DLSU kept EDSA Revolution alive in weeklong commemoration

The DLSU USG and CONIC kept the spirit of EDSA alive within University walls in a weeklong commemoration.

The Lasallian community commemorated the 38th anniversary of the EDSA People Power Revolution that toppled the authoritarian regime of Ferdinand Marcos Sr. in events spearheaded by the University Student Government (USG) and the DLSU Committee on National Issues and Concerns (CONIC) in both the Manila and Laguna Campuses.

Manila Campus activities commenced with a placard-making initiative hosted by the USG in their office from February 20 to 22 at the third floor of Br. Connon Hall.

On February 21, USG and CONIC hosted Proyektong EDSA: Through Their Eyes, a round table discussion with Kabataan Partylist Rep. Raoul Manuel, former DSWD Secretary Dr. Judy Taguiwalo, and DLSU Faculty members Samuel Rosales and Michael Charleston “Xiao” Chua at the Natividad Fajardo-Rosario Gonzalez Auditorium. 

“We had no other option…I chose to fight,” Taguiwalo recalls her experiences as an activist during Martial Law. “Martial Law [for us] meant prison, as well as going underground.” Chua highlighted that these struggles faced by Taguiwalo, as well as other activists, is clear evidence that the EDSA revolution was a bloody 14 years, and not just four peaceful days. 

This is why people should remain vigilant in asserting democratic rights, according to Manuel.

Kapag hinahayaan natin na mayroong mga nangyayaring abuso, ‘yun ‘yung nagbi-build up para i-normalize ‘yung abuses, hanggang sa pwedeng mag-impose ng mas authoritarian na pamumuno,” he voiced out.

(If we allow abuses to happen, they continue to build up, and abuses are normalized until a more authoritarian leadership can be imposed.)

Former senator and Tañada-Diokno School of Law Professor Leila de Lima, in her keynote address, conveyed the importance of telling the stories of those who suffered during Martial Law. “Remembering EDSA is remembering what we are capable of as a united Filipino people…Therefore, it is through constantly telling the real story that we could challenge attempts such as historical revisionism,” de Lima said.

De Lima also related the country’s struggles during Martial law to the recent tragedy of former President Rodrigo Duterte’s war on drugs campaign, stating, “What we [Filipinos] fought for in 1986 was then again revived in his violent War on Drugs campaign. We tried to shout ‘Never again,’ but we were silenced.”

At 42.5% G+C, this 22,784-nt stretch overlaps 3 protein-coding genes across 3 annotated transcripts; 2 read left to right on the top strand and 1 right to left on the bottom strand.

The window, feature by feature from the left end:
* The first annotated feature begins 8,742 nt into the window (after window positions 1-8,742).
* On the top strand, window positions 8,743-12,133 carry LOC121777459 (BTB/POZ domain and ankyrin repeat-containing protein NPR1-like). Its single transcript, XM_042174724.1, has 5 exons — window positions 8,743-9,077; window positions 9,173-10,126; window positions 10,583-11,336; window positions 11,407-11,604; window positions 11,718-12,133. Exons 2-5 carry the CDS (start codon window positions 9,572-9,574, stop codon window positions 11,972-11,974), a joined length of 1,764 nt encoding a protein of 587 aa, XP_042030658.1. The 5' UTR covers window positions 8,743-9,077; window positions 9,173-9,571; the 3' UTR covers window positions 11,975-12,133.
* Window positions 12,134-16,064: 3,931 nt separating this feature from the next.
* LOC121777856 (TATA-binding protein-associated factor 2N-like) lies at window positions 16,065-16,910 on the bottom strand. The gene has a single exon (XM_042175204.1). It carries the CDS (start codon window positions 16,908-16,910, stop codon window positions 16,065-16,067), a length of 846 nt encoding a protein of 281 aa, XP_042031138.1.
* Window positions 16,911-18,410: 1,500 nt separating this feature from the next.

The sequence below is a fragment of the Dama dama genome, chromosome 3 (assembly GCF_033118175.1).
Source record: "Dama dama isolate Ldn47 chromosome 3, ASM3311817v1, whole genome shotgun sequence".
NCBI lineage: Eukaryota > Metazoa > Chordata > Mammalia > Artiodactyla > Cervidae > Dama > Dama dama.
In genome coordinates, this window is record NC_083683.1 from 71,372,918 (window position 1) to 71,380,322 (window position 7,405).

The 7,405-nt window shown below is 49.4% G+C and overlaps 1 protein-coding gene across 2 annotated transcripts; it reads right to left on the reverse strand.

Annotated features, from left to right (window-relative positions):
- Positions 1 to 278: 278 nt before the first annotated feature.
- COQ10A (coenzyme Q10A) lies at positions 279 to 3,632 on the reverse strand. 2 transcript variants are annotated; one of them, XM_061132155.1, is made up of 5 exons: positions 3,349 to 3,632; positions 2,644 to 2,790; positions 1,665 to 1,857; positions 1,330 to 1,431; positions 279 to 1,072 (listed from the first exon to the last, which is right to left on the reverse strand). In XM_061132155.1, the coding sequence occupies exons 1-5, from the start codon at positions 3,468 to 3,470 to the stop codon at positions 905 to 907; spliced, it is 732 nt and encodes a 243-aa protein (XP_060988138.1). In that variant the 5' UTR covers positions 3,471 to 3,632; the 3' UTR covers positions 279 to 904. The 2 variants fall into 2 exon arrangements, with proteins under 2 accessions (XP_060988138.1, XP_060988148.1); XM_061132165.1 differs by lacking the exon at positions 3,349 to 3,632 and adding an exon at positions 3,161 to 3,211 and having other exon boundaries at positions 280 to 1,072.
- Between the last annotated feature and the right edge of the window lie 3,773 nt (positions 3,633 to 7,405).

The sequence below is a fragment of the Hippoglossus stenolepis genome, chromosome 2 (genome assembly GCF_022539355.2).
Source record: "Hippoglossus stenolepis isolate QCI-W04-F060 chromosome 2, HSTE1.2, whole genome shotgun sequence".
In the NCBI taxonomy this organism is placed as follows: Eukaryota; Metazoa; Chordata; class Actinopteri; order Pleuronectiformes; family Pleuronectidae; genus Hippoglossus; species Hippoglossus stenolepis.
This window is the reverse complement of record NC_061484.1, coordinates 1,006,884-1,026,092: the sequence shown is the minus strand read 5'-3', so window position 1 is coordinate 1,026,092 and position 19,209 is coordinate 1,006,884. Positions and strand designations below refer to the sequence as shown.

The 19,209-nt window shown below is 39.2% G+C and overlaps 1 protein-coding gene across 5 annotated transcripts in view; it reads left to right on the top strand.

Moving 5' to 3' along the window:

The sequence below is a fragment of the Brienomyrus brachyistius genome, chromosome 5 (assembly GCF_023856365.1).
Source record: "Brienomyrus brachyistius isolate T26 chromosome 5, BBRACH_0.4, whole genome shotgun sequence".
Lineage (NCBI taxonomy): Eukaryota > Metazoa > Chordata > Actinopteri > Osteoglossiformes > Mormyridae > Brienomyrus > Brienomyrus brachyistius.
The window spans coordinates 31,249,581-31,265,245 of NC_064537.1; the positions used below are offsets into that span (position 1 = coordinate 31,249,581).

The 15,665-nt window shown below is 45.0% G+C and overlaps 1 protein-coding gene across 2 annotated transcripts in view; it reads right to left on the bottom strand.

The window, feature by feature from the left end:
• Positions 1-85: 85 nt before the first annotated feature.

The USG ended the week with a unity walk around the Manila Campus on February 23. At the St. La Salle Hall, where the march ended, a prayer vigil and candle-lighting event took place in memory of the victims of injustices and human rights during the Marcos Sr. dictatorship.

Ang mga Pilipino ay gutom at uhaw sa kalayaan at demokrasya. Sa EDSA natagpuan ang minimithing kasarinlan. Ang EDSA ang kaharian ng langit sa lupa ng bayan ng Pilipinas,” Vice President for Lasallian Mission Fritzie de Vera heralded in a speech during the vigil.

(Filipinos are hungry and thirsty for freedom and democracy. In EDSA, the desire for independence was found. EDSA was the kingdom of heaven and earth in the Philippines.)

Another point raised in the gathering was the exclusion of the People Power Revolution Anniversary as a holiday on the 24th. “Ayaw natin makalimutan, ayaw nating gawing commemoration lang ito. That’s why right now, ang gusto nating gawin is make it as a holiday,” USG President Raphael Hari-Ong shared.

(We don’t want it to be forgotten, we do not want to make this just a commemoration. That’s why right now, we want to make it a holiday.)

Also present in the vigil were students from the neighboring De La Salle-College of St. Benilde and St. Scholastica’s College, who were invited by the USG Office of the Vice President of External Affairs (OVPEA).

“We wanted…our reach to be maximized, and since andito tayo sa Taft, malapit lang naman…so gusto sana naming makilahok sila sa ating movement,” VPEA Macie Tarnate expounded as to why representatives from the said schools were invited.

Ira Madel Loren, part of the Scholastican contingent, told The LaSallian, “Maganda siyang opportunity sa’min para makiisa at makasama sa ganitong kind of protest. And, I think maganda siyang way para maka-build ng connection with fellow students, not just Scholasticans.”

In Biñan, the spirit of freedom and democracy resonated as the Laguna College Student Affairs and the Laguna Campus Student Government launched Tatlumpu’t Walong Taon, Para Saan? Para Kanino?, the Laguna Campus series of events commemorating People Power from February 21 to 28.

A learning session on the controversy-ridden People’s Initiative and Charter Change was held on February 21 involving partner communities and Lasallian representatives. The Lasallian Mission Office, De La Salle Philippines Lasallian Justice and Peace Commission, and the Office of the Vice President for Laguna Campus hosted a reflective seminar on EDSA called Pagpapayabong sa Yaman ng EDSA at the Santuario De La Salle on February 23. On February 28, a discussion titled The Experience of Doing and Being a Volunteer: Rekindling the Spirit of EDSA and the Filipino Resiliency was also held.

DLSU’s events culminated with a film viewing activity featuring various martial law-related films such as Lauren Greenfield’s Kingmaker and Kip Oebanda’s Liway on February 26 in the Manila Campus and February 28 in the Laguna Campus.

Job Lozada

By Job Lozada

Carmen Maitem

By Carmen Maitem

Philip Matthew Molina

By Philip Matthew Molina

Leave a Reply